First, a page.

Thursday, October 7, 2010

Barth on creation

I had a really nice meeting this week with Oliver Crisp who teaches theology at Bristol University (where I was visiting the physics department). [An interview with Oliver about his latest book is on the exiled preacher blog]. I read with interest Oliver's chapter Karl Barth on Creation, in the book, Karl Barth and Evangelical Theology: Convergences and Divergences.

I was particularly interested in this because I have started work on a paper, Implications of Barth's Doctrine of Creation for the dialogue between science and theology which is outlined in a talk I gave earlier this year.

Here is a brief summary of the chapter and a few comments.
Oliver identifies four areas of commonality (C1-C4) and four areas of disagreement (D1-D4) of Barth with the tradition of  Reformed theology.

C1. The Creator is the Tri-une God.

C2. Creation was a free act of the Sovereign God.

C3. Supralapsarianism
God pre-destined people for salvation before creation. What was God's ultimate purpose in creation? Was it to save people or to glorify himself by saving people?
Crisp  notes that Barth has his own unique views about electrion and raises questions about whether Barth did not emphasize enough God's ultimate purpose of self-glorification.

C4. Creation and covenant are intimately connnected.
Barth emphasized, "Creation is the external basis of the covenant. Covenant is the internal basis of the creation." John Webster says these are really the same thing. I love Webster's summary of Barth, but I disagree with him on this point. I think Barth is intentionally making a valid and important distinction to amplify the relationship between creation and covenant.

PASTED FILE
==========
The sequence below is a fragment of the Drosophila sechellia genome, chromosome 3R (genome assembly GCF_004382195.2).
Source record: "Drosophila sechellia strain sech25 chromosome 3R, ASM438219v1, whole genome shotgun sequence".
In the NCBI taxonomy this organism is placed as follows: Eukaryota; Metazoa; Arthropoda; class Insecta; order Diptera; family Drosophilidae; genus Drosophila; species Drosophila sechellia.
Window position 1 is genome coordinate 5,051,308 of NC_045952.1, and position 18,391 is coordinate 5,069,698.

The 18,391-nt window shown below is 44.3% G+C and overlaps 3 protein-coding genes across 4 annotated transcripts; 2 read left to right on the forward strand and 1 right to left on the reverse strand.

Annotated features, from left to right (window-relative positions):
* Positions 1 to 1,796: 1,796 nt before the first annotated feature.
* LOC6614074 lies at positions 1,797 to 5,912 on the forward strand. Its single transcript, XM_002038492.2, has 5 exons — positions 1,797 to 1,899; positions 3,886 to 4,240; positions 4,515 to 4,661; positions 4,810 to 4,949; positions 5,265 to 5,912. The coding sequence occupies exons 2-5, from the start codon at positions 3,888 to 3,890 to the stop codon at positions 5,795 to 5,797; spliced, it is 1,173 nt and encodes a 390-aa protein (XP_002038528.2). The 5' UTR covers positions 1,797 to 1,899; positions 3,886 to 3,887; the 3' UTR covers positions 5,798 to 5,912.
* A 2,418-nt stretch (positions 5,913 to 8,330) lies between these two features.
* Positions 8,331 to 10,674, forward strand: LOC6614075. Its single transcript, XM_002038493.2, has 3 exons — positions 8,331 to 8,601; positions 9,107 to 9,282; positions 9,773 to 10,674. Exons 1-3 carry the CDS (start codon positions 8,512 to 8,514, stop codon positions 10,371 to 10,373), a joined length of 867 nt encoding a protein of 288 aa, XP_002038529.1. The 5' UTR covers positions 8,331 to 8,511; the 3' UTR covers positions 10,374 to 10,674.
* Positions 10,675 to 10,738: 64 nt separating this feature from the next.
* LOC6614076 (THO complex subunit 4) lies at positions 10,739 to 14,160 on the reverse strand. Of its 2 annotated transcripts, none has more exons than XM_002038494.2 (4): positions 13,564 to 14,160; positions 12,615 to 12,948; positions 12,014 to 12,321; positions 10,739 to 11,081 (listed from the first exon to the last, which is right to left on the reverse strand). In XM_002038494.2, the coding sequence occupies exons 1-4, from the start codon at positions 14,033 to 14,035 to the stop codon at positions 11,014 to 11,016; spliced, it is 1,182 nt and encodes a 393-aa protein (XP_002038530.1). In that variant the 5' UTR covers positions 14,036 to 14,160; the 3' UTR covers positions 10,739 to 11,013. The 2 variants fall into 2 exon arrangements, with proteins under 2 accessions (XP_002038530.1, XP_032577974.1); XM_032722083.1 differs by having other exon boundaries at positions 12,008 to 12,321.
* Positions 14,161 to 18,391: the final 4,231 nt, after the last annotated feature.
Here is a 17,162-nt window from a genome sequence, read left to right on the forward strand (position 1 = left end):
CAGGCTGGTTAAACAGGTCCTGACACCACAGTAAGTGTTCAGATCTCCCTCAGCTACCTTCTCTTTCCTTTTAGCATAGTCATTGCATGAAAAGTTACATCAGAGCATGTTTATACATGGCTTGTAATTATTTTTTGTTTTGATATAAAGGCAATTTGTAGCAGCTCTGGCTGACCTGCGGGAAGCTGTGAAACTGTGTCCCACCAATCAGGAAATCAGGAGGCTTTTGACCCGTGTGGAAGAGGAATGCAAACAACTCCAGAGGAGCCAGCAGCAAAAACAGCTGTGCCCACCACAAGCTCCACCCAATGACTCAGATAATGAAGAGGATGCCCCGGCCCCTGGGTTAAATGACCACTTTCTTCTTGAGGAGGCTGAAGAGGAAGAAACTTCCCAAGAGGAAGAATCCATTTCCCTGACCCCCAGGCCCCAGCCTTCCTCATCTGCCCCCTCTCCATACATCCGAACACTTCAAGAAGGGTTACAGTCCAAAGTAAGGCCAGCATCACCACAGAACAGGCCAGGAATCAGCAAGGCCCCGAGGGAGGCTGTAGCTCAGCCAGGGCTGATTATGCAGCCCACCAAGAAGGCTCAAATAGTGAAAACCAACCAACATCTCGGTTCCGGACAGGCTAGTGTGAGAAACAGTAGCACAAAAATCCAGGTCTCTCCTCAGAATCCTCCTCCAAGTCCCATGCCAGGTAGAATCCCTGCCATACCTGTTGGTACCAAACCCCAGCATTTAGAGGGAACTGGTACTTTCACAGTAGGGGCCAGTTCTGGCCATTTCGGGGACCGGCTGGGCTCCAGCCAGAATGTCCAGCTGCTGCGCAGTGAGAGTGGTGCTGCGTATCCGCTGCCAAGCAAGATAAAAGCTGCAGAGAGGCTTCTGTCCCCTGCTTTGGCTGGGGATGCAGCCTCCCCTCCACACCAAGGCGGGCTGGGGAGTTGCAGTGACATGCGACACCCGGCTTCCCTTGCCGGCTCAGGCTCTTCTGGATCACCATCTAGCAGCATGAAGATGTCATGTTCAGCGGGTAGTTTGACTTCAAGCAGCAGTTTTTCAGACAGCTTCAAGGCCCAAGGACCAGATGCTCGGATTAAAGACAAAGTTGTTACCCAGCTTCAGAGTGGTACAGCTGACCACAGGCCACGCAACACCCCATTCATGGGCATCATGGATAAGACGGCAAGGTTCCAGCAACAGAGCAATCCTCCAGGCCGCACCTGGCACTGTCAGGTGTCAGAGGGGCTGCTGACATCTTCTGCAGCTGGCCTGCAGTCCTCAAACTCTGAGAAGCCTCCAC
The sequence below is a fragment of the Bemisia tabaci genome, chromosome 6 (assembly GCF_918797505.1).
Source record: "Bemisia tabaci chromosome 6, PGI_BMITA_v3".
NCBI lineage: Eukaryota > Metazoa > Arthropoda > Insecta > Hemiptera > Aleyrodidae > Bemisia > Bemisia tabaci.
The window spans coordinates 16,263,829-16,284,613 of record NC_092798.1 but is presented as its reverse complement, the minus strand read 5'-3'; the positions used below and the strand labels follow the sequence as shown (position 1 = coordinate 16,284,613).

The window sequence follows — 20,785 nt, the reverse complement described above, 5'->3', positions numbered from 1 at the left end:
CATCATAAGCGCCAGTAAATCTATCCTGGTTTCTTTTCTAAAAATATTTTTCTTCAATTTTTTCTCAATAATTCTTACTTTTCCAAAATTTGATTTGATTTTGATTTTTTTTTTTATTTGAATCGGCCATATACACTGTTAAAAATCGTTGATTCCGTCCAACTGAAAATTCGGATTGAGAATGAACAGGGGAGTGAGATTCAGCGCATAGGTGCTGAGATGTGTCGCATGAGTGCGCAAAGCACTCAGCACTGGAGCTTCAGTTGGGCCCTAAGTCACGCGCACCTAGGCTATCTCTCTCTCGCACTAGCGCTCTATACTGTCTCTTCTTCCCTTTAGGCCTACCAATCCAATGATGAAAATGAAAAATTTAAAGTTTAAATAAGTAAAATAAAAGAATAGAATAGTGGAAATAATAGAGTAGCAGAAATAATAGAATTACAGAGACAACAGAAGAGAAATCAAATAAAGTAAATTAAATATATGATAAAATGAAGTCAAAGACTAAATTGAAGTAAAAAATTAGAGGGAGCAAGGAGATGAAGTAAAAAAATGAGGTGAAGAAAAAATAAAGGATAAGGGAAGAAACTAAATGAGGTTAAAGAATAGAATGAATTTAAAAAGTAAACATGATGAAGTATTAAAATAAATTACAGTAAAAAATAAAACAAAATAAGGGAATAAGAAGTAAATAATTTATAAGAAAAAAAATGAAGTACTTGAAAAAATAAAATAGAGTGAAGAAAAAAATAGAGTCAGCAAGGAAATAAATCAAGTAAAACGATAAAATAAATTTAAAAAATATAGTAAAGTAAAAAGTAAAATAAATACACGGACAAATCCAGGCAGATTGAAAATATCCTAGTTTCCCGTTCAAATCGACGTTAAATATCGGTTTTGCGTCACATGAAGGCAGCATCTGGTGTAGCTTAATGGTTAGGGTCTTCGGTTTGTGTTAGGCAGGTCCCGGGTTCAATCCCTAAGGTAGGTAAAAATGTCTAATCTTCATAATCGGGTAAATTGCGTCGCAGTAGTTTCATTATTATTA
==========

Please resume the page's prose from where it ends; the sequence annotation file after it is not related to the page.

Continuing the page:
D1. The Doctrine of Creation is an article of faith and there is no room for natural theology.

D2. This was not clear to me.

D3. The Genesis narrative is "saga" not history.
I think this is actually one of the strengths of Barth's approach because it liberates the text to speak theologically rather than getting bogged down in discussions about natural science. Many Conservative evangelicals advocate a historical reading claiming that anything else undermines the Gospel. They usually link their interpretation with  "Intelligent Design" and/or young earth creationism. However, it is ironic that in practice these approaches actually shift the discussion away from the text and its theological claims and towards (usually ill-informed) arguments about biology and geology.
In contrast, Barth stays focussed on exegesis of the text of Genesis, a point that Crisp appropriately appreciates.

D4. A "timeless" God created time. Here I agree with Barth, but my view is largely driven by my understanding of physics. General relativity tells us that time (and space) began at the big bang. Time has a direction.

It is a stimulating chapter and it highlights to me just how "orthodox" and "reformed" Barth was. Differences and disagreements with "tradition" to me were minor and of debatable significance.

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